A day later Shock announcement of Bob Iger’s return to DisneyAnd as a result of the ousting of his successor, Bob Chabeck, stunned Hollywood grapples with what the move means for the short- and long-term future of entertainment.
But while there is no dearth of questions to be asked, two things are certain. First, investors are happy that he’s back reigning in the Magic Kingdom. Shares of Disney rose more than 6% on Monday, a day in which the Dow Jones fell slightly. Second, Iger is moving fast — not even waiting 24 hours to announce major changes — to pull off Sabeck’s restructuring of the company.
The speed of Iger’s strike is especially notable since Disney’s board gave its all-but-only commitment to Iker’s return to the company on Friday. “It actually started on Friday and ended on Sunday,” a person with knowledge of the matter told CNN, adding that Iger “felt a sense of obligation to go back because he really cares about the company.”
Now he’s already calling the big plays.
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In a memo sent Monday evening to employees of Disney Media and Entertainment Distribution, a key part of the Sabek-created company that frustrated some creators, Iger announced that division president and Sabek partner Kareem Daniel “will be leaving the company. ”
Entertainment giant Igar has announced that it is undergoing a major overhaul. “In the coming weeks, we will begin implementing organizational and operational changes within the company,” Iger wrote to employees. “My mission is to reframe things in a way that respects and honors creativity as the heart and soul of who we are.”
Iger added that he asked Dana Walton, Alan Bergman, Jimmy Pitaro and Christine McCarthy to “work together on designing a new structure that puts more decision-making in the hands of our creative teams and justifies costs.” “The goal is to build a new structure in the coming months,” Iger said.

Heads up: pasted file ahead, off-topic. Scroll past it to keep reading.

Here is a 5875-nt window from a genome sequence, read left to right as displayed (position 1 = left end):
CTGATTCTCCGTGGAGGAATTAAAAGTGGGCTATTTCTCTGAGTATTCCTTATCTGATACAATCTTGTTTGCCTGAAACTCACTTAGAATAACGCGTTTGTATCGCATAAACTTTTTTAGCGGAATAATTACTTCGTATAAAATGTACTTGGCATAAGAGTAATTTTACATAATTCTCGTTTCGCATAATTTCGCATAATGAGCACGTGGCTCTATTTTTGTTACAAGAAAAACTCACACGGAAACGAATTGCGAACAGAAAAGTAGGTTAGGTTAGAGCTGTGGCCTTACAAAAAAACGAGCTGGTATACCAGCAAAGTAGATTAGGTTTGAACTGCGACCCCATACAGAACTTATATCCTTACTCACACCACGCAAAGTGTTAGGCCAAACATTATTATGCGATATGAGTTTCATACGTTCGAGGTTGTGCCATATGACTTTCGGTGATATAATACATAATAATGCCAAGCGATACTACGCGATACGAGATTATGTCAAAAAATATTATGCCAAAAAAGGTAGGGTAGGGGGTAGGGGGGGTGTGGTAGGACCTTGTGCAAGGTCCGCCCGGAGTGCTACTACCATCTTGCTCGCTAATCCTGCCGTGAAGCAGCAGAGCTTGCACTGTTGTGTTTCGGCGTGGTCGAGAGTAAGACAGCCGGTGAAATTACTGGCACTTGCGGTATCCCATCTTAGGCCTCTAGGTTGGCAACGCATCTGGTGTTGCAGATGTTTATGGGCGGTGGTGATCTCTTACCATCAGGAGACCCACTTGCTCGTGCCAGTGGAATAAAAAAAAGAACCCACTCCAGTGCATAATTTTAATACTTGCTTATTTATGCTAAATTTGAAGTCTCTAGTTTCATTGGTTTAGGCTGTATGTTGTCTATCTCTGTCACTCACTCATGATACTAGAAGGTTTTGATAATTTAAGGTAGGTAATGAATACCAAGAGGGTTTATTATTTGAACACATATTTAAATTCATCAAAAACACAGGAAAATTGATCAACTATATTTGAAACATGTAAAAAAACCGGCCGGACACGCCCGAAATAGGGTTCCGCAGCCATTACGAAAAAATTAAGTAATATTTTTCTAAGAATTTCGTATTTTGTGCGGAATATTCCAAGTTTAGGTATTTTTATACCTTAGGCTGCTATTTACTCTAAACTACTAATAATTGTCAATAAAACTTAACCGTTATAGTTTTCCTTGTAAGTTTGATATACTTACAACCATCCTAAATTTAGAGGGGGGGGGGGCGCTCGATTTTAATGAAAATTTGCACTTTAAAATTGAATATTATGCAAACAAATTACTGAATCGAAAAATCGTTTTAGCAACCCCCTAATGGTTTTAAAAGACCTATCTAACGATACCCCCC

Outside of Iger’s recap of Chapek’s restructuring, the Disney chief could also unravel another major decision Chapek made in the weeks leading up to it: Disney+’s price hike. Iger introduced Disney+ for $6.99 a month and CNBC’s Alex Sherman. reported, his strategy was to “raise prices slowly over time”. However, Sabek dropped that practice earlier this year when it raised its price to $10.99 a month.
Looking further into the future, big questions abound: What will Disney look like when Iger’s two-year contract expires? How can Iger position and reshape the organization for the digital age? Could he make a move to get rid of the ABC and the broadcasting division? Or implement a mega deal to eat up a company like Netflix? Or will Disney itself be eaten by a big tech company like Apple?
A source at a top talent agency said the biggest question Iger has to answer is how he “topped his last run as CEO.”
“The world is a more complex place than it was a few years ago, and it will be difficult to live up to the reputation he has built as a very formidable media CEO,” the source said. “He’s going to have a short runway to please Wall Street, his staff, creative partners and audiences.”
“So much for going out on top.”
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